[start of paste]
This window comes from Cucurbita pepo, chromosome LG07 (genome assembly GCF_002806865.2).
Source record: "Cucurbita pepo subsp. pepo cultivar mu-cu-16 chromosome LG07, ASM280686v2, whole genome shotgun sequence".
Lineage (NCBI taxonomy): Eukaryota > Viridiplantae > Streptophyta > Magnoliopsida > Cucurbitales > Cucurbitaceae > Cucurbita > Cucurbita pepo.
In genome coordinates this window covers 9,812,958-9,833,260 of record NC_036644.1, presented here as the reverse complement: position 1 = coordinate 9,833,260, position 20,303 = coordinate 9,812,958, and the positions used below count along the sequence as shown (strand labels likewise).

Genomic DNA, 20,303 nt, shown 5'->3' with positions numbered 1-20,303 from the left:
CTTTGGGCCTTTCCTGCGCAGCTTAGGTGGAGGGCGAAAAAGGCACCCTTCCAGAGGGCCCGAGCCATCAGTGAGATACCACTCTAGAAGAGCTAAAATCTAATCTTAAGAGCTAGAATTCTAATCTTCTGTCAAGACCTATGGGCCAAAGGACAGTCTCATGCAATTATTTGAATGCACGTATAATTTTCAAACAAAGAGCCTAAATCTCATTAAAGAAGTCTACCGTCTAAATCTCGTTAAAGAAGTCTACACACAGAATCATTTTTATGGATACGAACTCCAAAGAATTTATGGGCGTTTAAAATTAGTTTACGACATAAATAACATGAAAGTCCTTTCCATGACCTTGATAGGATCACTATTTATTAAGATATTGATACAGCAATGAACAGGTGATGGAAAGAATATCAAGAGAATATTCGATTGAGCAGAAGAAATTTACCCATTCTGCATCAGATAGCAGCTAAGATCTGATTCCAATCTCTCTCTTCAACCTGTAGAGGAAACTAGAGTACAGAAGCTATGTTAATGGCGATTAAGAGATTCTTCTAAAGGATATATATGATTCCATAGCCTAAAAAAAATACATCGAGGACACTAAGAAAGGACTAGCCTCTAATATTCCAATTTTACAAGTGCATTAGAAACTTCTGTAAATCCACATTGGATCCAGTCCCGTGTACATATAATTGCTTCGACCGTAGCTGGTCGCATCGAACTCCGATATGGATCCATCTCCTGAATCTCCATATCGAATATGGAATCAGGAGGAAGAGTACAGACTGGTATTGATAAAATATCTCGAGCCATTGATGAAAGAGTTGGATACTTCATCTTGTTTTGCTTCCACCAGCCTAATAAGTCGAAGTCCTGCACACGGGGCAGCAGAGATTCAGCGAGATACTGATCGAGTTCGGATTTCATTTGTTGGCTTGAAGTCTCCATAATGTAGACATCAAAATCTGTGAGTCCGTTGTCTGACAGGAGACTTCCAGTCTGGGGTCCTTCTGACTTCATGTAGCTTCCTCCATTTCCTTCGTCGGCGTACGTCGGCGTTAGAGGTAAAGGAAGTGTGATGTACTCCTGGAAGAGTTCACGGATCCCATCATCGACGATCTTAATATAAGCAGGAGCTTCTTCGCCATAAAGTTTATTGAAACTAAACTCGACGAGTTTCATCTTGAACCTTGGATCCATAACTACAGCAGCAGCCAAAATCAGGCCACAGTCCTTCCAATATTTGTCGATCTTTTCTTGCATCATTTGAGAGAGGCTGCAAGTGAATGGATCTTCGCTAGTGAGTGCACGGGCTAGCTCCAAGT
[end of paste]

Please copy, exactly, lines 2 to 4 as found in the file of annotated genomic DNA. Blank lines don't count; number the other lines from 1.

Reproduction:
Source record: "Cucurbita pepo subsp. pepo cultivar mu-cu-16 chromosome LG07, ASM280686v2, whole genome shotgun sequence".
Lineage (NCBI taxonomy): Eukaryota > Viridiplantae > Streptophyta > Magnoliopsida > Cucurbitales > Cucurbitaceae > Cucurbita > Cucurbita pepo.
In genome coordinates this window covers 9,812,958-9,833,260 of record NC_036644.1, presented here as the reverse complement: position 1 = coordinate 9,833,260, position 20,303 = coordinate 9,812,958, and the positions used below count along the sequence as shown (strand labels likewise).